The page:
Scientists observing wild crows have seen them do something amazing. Or at least something a bit clever for a bird. They've been spotted taking sticks and shaping them into tools to get worms out of bits of wood. The crows, not the scientists. The scientists probably brought a packed lunch.
The New Caledonian crows are the species in question, with researchers swearing they've seen them fashioning twigs into hooks in order to get food out of logs. It doesn't appear to be a trick they've been taught in order to win big in a South Pacific talent competition either, as the report published by the Royal Society says this is their natural behaviour.
It's been spotted in captive birds before, but has remained unobserved in the wild -- until now. The paper describes the birds' actions with: "...crows detached side branches from vegetation, and subsequently ‘crafted’ a neat terminal hook from the joint that had originally connected the branch to the main stem -- a process that involved dexterous removal of small wood pieces using the bill, but no bending."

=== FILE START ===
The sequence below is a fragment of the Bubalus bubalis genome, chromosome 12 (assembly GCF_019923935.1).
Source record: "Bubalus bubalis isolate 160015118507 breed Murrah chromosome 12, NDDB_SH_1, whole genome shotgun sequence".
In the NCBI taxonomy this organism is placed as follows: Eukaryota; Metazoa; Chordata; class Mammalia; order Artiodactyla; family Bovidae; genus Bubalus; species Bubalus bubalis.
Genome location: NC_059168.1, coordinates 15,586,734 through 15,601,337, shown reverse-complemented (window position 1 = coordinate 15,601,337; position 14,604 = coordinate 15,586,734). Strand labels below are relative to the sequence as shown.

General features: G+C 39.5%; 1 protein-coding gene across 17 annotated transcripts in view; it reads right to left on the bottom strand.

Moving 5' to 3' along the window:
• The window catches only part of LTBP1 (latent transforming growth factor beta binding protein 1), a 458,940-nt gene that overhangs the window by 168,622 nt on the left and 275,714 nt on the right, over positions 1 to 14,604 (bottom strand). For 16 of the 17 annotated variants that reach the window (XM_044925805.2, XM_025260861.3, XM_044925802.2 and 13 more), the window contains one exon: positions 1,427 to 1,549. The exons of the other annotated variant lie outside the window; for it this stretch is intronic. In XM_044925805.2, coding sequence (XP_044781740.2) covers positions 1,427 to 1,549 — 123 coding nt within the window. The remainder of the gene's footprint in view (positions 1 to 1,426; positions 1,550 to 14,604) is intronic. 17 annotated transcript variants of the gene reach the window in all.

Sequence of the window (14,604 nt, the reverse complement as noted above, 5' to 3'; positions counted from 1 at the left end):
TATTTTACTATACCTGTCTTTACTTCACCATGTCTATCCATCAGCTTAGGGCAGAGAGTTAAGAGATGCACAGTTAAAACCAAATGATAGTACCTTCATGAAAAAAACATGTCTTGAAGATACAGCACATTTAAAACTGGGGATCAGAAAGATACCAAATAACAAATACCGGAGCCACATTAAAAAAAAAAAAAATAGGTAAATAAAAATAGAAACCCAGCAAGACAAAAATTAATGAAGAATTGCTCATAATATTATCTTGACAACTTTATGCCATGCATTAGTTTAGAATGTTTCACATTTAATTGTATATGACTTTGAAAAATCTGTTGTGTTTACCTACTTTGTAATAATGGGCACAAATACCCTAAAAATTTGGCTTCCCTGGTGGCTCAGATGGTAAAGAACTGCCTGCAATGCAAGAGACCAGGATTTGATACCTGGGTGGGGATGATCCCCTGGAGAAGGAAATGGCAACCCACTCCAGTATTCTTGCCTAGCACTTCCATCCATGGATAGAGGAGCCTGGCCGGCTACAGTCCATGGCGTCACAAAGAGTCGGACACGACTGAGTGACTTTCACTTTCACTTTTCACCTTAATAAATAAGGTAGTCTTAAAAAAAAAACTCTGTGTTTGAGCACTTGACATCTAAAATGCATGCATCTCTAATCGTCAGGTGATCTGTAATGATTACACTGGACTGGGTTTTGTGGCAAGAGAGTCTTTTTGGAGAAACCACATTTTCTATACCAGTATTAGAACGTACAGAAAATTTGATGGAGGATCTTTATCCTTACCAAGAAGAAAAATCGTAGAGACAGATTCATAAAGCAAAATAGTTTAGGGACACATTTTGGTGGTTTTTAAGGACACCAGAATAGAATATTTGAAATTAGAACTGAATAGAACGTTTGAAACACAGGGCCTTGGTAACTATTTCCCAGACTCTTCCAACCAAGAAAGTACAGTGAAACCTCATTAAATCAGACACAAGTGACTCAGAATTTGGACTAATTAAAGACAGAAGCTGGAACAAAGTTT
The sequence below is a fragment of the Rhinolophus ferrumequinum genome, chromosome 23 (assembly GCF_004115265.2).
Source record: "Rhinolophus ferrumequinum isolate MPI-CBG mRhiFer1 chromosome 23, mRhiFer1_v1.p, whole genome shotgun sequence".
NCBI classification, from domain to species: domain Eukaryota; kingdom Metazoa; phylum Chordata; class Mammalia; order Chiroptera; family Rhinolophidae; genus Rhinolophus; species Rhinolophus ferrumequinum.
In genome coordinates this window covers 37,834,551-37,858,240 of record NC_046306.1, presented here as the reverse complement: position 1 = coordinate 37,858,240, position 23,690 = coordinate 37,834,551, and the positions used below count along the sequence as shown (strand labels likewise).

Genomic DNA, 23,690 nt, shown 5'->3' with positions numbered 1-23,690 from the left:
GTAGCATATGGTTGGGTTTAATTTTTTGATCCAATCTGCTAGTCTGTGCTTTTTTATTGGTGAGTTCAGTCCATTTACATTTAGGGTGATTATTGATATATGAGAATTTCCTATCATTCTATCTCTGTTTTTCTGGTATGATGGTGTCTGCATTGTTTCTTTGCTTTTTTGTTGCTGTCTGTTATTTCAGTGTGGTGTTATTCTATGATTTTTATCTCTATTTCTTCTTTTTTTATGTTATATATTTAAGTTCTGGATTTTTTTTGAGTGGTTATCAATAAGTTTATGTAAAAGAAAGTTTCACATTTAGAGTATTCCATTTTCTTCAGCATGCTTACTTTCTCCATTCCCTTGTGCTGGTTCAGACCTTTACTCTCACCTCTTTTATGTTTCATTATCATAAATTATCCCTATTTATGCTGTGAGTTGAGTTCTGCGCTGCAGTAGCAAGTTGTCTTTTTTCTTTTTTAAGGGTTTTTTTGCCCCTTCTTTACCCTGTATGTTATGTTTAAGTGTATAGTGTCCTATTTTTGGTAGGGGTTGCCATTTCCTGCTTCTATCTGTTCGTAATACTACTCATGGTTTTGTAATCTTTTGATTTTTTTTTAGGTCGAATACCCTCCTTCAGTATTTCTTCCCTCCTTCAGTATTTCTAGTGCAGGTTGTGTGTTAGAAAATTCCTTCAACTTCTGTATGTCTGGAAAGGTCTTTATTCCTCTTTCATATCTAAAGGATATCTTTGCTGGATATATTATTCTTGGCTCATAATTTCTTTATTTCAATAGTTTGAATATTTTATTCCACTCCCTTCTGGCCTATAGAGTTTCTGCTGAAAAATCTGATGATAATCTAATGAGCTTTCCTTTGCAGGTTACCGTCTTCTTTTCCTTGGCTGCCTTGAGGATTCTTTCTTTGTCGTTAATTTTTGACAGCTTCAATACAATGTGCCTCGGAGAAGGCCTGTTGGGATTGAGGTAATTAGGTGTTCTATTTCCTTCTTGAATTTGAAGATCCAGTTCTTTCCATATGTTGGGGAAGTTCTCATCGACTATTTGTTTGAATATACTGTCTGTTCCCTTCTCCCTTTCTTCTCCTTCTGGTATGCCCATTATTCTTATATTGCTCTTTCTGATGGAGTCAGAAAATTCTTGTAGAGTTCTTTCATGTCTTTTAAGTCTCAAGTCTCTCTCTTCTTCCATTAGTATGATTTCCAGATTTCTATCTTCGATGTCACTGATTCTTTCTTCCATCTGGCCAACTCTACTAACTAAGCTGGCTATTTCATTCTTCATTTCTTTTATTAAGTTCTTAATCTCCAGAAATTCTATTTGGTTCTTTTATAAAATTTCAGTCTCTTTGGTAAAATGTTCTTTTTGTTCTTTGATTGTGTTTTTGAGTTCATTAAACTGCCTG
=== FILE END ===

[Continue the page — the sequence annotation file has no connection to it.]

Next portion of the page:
Give them a few more years of evolution and they'll be making sandwiches. [BBC]